Rock-a-bye Grandma: The Insomnia Song

If you're among America's 40 million "older adults" troubled by insomnia, you probably suffer from depression, memory deprivation, frequent falls, constipation and a tendency to repeat the same old stories over and over again.

Bill Joel Plays At Fenway Park

I haven't included hearing problems in which you say, "What?" or "Huh?" 200 times a day, because that's a category all its own.

But I will offer the advice that if you're one of the aforementioned, you need a big dose of Billy Joel.

He is not president of a major medical association or a hotshot from one of those medical centers you see advertised on TV, but he is one of the best musicians in the world. I listen to tunes from his album The Essential Billy Joel and, by the time I reach "The Entertainer," I am ready for sleep. The BJ Fix is in.

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Here's how I made this great discovery. I had a bad case of insomnia. The only advice I could remember was from a doctor friend who said I should never lie there and just brood about not going to sleep; that I should get up and do something. So I tried that, wandering the midnight darkness like Banquo's ghost, but all I could find to do was eat or load the dirty dishes into the dishwasher.

It was bad advice. Who wants to eat in the middle of the night and, even worse, who wants to screw around with dirty dishes? Oh, well. The friend was a gynecologist whose expertise was not to be trusted with sleep advice.

I went back to bed and decided I'd listen to music to kill time. I used my headset so no one but me would hear it. "Piano Man," a Billy Joel tune, was playing. I had never actually listened to it. This was a new experience. At the end, I wanted more Billy Joel. He led me, as new writers like to say, into the arms of Morpheus. That's not a morphine derivative, but a Greek god.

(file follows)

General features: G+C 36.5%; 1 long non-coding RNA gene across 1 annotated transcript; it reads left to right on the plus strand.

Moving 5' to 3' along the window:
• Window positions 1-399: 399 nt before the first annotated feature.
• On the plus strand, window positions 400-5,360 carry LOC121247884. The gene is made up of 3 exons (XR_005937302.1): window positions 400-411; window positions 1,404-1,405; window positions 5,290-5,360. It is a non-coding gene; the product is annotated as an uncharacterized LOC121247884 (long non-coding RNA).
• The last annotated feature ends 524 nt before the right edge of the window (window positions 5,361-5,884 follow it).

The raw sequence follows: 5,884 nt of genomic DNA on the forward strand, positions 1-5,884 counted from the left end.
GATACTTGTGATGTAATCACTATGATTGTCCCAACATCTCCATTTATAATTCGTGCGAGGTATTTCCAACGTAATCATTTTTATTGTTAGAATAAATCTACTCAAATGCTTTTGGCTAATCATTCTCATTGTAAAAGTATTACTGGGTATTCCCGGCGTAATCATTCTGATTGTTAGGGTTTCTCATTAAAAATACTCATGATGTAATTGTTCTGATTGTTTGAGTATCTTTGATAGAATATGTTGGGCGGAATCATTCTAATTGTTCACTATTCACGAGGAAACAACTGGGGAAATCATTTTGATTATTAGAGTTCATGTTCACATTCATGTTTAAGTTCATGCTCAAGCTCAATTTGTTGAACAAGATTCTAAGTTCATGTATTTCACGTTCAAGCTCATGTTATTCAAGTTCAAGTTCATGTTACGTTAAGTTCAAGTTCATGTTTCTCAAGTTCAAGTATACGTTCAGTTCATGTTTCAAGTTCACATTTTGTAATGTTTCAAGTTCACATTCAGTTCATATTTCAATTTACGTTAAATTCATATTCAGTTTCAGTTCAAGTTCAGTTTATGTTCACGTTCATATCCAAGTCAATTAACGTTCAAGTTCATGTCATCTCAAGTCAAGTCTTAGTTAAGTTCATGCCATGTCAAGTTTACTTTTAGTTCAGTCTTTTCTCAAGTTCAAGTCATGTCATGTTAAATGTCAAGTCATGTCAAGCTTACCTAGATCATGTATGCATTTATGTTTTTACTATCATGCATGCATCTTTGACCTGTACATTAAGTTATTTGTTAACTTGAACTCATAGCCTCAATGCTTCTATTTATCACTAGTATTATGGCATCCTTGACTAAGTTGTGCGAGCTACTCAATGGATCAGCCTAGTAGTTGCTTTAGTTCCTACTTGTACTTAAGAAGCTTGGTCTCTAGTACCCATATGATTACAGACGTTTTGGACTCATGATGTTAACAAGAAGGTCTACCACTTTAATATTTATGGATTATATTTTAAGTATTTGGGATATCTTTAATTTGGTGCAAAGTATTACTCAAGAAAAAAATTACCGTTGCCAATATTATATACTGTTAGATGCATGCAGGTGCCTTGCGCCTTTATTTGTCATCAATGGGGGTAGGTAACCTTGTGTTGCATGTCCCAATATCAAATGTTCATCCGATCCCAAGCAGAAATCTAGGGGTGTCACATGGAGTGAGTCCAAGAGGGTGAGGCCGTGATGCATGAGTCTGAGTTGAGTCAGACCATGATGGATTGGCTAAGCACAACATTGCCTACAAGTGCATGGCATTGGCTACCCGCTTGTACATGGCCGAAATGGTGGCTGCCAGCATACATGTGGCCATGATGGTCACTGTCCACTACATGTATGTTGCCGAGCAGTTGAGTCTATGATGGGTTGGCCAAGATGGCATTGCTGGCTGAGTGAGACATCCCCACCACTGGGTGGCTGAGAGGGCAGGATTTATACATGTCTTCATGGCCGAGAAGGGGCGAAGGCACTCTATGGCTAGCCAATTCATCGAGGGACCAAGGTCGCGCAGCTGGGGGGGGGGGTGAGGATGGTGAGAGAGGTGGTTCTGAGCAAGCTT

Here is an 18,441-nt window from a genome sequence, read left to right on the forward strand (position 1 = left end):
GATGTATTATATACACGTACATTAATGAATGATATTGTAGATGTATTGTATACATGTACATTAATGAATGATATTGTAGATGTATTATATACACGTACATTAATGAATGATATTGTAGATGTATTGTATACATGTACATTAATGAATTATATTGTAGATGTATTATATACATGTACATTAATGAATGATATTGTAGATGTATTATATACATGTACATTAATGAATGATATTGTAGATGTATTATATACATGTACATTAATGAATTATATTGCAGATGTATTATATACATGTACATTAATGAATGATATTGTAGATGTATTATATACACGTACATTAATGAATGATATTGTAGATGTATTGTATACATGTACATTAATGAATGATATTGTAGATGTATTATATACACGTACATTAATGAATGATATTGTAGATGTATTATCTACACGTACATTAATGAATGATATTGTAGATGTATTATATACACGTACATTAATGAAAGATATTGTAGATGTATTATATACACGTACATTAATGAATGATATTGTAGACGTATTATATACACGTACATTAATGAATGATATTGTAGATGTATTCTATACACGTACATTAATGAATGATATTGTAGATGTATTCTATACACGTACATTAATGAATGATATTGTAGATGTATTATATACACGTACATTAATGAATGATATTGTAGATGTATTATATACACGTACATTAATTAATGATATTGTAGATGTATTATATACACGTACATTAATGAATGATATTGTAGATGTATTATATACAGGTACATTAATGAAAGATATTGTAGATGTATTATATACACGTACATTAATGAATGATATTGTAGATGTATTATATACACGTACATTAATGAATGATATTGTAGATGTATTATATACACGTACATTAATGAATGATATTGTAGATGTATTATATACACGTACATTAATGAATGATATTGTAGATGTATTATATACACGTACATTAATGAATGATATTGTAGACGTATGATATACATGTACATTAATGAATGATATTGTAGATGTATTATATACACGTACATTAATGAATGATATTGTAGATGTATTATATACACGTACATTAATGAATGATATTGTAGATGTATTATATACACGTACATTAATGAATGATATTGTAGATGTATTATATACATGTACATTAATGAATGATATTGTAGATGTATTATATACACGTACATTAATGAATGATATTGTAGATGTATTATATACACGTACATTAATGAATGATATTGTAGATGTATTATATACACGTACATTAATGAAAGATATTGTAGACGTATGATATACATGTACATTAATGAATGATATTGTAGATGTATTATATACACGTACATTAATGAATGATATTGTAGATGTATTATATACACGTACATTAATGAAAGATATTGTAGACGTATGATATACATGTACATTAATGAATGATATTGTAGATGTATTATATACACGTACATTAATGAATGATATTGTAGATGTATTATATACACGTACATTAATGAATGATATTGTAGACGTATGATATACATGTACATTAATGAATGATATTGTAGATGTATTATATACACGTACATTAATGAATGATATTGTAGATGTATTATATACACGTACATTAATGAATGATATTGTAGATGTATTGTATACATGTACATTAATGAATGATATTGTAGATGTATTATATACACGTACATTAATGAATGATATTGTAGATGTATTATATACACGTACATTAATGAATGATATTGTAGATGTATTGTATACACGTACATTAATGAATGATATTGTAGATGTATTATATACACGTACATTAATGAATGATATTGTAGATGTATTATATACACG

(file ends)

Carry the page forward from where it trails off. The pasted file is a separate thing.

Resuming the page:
Further research found I was doing exactly the right thing. Music does soothe the savage breast. Soft music is probably best, since loud and head-shattering rock 'n' roll might cause a stroke, chronic dementia or the sudden need for a joint.

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I tell everyone I know: Try the musicians in your own age group, like Perry Como, Nat King Cole, Andy Williams or Johnny Mathis.

Unfortunately, old people - I mean, older adults - usually have bad vision and can't read small type in my emails. When I try to tell them of my discovery, I just get dozens of whats and huhs in reply.

I drop the subject. I said, "I DROP THE SUBJECT!"

I hope you got that.

Credit:  Matthew J. Lee/The Boston Globe/Getty Images


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